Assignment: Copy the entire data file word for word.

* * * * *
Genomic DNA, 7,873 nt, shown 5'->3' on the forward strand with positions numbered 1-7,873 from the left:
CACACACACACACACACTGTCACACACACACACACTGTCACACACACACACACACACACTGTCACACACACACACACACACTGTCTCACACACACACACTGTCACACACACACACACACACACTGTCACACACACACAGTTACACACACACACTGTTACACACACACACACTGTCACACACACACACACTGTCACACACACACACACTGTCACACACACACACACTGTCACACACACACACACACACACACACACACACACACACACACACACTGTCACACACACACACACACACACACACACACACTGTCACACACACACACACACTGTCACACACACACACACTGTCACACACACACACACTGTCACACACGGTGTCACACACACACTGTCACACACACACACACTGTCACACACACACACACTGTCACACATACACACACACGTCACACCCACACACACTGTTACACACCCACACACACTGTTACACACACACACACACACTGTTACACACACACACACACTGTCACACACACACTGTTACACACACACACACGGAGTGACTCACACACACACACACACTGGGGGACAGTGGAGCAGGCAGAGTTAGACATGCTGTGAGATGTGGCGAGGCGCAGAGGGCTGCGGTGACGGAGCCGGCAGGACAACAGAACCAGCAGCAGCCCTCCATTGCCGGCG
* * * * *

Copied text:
Genomic DNA, 7,873 nt, shown 5'->3' on the forward strand with positions numbered 1-7,873 from the left:
CACACACACACACACACTGTCACACACACACACACTGTCACACACACACACACACACACTGTCACACACACACACACACACTGTCTCACACACACACACTGTCACACACACACACACACACACTGTCACACACACACAGTTACACACACACACTGTTACACACACACACACTGTCACACACACACACACTGTCACACACACACACACTGTCACACACACACACACTGTCACACACACACACACACACACACACACACACACACACACACACACTGTCACACACACACACACACACACACACACACACTGTCACACACACACACACACTGTCACACACACACACACTGTCACACACACACACACTGTCACACACGGTGTCACACACACACTGTCACACACACACACACTGTCACACACACACACACTGTCACACATACACACACACGTCACACCCACACACACTGTTACACACCCACACACACTGTTACACACACACACACACACTGTTACACACACACACACACTGTCACACACACACTGTTACACACACACACACGGAGTGACTCACACACACACACACACTGGGGGACAGTGGAGCAGGCAGAGTTAGACATGCTGTGAGATGTGGCGAGGCGCAGAGGGCTGCGGTGACGGAGCCGGCAGGACAACAGAACCAGCAGCAGCCCTCCATTGCCGGCG